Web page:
“The past is never dead, it’s not even past”
We used to rely on textual artifacts to tell us all we knew about the past. But these records – whether a formal chronicle of events or an ancient grocery list – are rare and even when they are complete and legible, they still cannot provide the full picture. Archaeologists have shown there are layers of human history that go beyond the written record and are essential to fathoming the lives and societies of our ancestors. These experts carefully excavate ruins to slowly piece together a clearer vision of daily life in times past. But how can we know whether or not their reconstructions are correct? And how can the rest of us see what they see?
Visualizing the Deep Past brings together the digital humanities, philosophy, and computer engineering to create virtual spaces that enable anyone to experience the lost worlds of the past. It draws on the field of 3D archaeology to build immersive and dynamic virtual-reality environments from the vast and intricate databases compiled by hard-working archaeologists.
The VDP team, from the Center for Mind and Culture (CMAC) and the Virginia Modeling, Analysis, and Simulation Center (VMASC), have begun by building a 3D simulation of Çatalhöyük, a World Heritage site in southern Turkey. Çatalhöyük is one of the oldest settled communities ever excavated, dating back some nine thousand years and providing a window into the transition from hunter-gatherer lifestyles to towns with domesticated plants and animals.
With the touch of a button, users can go back in time to when this was a bustling farming community and roam through houses, neighborhoods, and the surrounding landscape. They can practice being a Neolithic farmer and look for animals or engage with the livestock. They can put their interior decorating skills to the test if they go inside settlement homes, modifying the placement of doors, windows, or wall paintings. They can even adjust the height or size of the rooms, and see how this affects the environment or capacity of the home.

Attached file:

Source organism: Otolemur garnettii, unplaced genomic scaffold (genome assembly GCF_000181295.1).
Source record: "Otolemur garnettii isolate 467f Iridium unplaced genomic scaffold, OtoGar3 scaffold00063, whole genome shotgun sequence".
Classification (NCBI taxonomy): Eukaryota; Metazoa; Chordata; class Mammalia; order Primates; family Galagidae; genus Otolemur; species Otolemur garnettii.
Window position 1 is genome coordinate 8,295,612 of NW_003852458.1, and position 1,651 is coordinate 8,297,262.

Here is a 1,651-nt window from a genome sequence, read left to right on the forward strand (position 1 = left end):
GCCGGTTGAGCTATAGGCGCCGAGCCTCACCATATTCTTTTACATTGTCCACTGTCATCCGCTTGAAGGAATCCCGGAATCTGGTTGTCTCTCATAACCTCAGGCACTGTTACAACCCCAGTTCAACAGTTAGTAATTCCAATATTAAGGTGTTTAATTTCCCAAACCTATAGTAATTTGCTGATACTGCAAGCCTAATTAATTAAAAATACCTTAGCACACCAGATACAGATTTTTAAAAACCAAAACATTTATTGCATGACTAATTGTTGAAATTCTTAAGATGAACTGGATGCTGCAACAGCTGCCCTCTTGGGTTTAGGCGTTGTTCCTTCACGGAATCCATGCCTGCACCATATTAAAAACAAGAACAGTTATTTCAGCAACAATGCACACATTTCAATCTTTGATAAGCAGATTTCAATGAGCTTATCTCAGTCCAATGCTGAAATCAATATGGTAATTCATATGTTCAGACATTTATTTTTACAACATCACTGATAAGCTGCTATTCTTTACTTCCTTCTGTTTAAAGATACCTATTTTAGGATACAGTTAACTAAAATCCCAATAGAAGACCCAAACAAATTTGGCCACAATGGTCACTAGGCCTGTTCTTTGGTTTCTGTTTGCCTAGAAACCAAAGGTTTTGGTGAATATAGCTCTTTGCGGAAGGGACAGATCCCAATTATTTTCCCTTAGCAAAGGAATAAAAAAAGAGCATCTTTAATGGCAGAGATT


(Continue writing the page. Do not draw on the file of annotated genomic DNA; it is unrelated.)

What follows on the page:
This virtual world thus not only stimulates and concretizes our imagination of the deep past, but also challenges users to take on the mindset of an archaeologist, to make intelligent guesses and think through the consequences of their assumptions.
The Çatalhöyük use case exemplifies the potential of visualization for increasing access to and understanding of complex datasets. Rather than sifting through mounds of data or obscure texts, mentally piecing a thousand details together like a jigsaw, people can delve into the deep past as if it was in their own backyard, using sight and sound, and other senses, too.
CMAC and VMASC plan to expand access to our Çatalhöyük virtual-reality world across a variety of venues and platforms, creating opportunities for museums, classrooms, and anyone who might be interested to experience Çatalhöyük for themselves. As a learning tool, Çatalhöyük enables teachers not only to convey what the ancient human world might have looked like, but also to empower their students to think critically about the relationship between assumptions and reality, and to view history with discerning eyes.
Shults and Wildman, “Modeling Çatalhöyük: Simulating religious entanglement in a Neolithic town,” in Ian Hodder, ed., Religion, History and Place. Denver: University of Colorado Press, 2018.